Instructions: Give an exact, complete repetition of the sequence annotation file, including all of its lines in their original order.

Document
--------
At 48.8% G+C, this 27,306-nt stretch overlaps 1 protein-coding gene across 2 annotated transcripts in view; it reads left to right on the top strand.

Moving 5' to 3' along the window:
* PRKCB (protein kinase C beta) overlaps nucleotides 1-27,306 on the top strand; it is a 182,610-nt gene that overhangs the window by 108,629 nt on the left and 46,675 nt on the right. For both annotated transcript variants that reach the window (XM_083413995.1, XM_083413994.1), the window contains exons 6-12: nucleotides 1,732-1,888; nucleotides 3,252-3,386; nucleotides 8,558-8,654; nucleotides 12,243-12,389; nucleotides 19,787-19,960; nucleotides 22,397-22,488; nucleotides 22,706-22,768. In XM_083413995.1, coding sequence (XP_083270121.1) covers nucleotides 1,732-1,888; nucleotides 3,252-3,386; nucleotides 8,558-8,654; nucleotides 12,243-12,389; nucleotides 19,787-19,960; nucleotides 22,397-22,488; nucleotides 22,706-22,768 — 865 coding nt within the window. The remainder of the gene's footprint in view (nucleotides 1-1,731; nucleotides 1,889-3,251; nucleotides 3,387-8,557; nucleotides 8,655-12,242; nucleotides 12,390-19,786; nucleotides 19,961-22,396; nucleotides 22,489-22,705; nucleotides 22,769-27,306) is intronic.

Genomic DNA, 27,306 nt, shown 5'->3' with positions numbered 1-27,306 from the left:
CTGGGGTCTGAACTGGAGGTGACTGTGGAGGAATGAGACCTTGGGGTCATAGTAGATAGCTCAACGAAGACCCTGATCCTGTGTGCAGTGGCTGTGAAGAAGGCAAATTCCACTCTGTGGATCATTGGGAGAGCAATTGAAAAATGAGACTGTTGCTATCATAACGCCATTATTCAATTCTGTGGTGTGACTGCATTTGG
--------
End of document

At 48.8% G+C, this 27,306-nt stretch overlaps 1 protein-coding gene across 2 annotated transcripts in view; it reads left to right on the top strand.

Moving 5' to 3' along the window:
* PRKCB (protein kinase C beta) overlaps nucleotides 1-27,306 on the top strand; it is a 182,610-nt gene that overhangs the window by 108,629 nt on the left and 46,675 nt on the right. For both annotated transcript variants that reach the window (XM_083413995.1, XM_083413994.1), the window contains exons 6-12: nucleotides 1,732-1,888; nucleotides 3,252-3,386; nucleotides 8,558-8,654; nucleotides 12,243-12,389; nucleotides 19,787-19,960; nucleotides 22,397-22,488; nucleotides 22,706-22,768. In XM_083413995.1, coding sequence (XP_083270121.1) covers nucleotides 1,732-1,888; nucleotides 3,252-3,386; nucleotides 8,558-8,654; nucleotides 12,243-12,389; nucleotides 19,787-19,960; nucleotides 22,397-22,488; nucleotides 22,706-22,768 — 865 coding nt within the window. The remainder of the gene's footprint in view (nucleotides 1-1,731; nucleotides 1,889-3,251; nucleotides 3,387-8,557; nucleotides 8,655-12,242; nucleotides 12,390-19,786; nucleotides 19,961-22,396; nucleotides 22,489-22,705; nucleotides 22,769-27,306) is intronic.

Genomic DNA, 27,306 nt, shown 5'->3' with positions numbered 1-27,306 from the left:
CTGGGGTCTGAACTGGAGGTGACTGTGGAGGAATGAGACCTTGGGGTCATAGTAGATAGCTCAACGAAGACCCTGATCCTGTGTGCAGTGGCTGTGAAGAAGGCAAATTCCACTCTGTGGATCATTGGGAGAGCAATTGAAAAATGAGACTGTTGCTATCATAACGCCATTATTCAATTCTGTGGTGTGACTGCATTTGG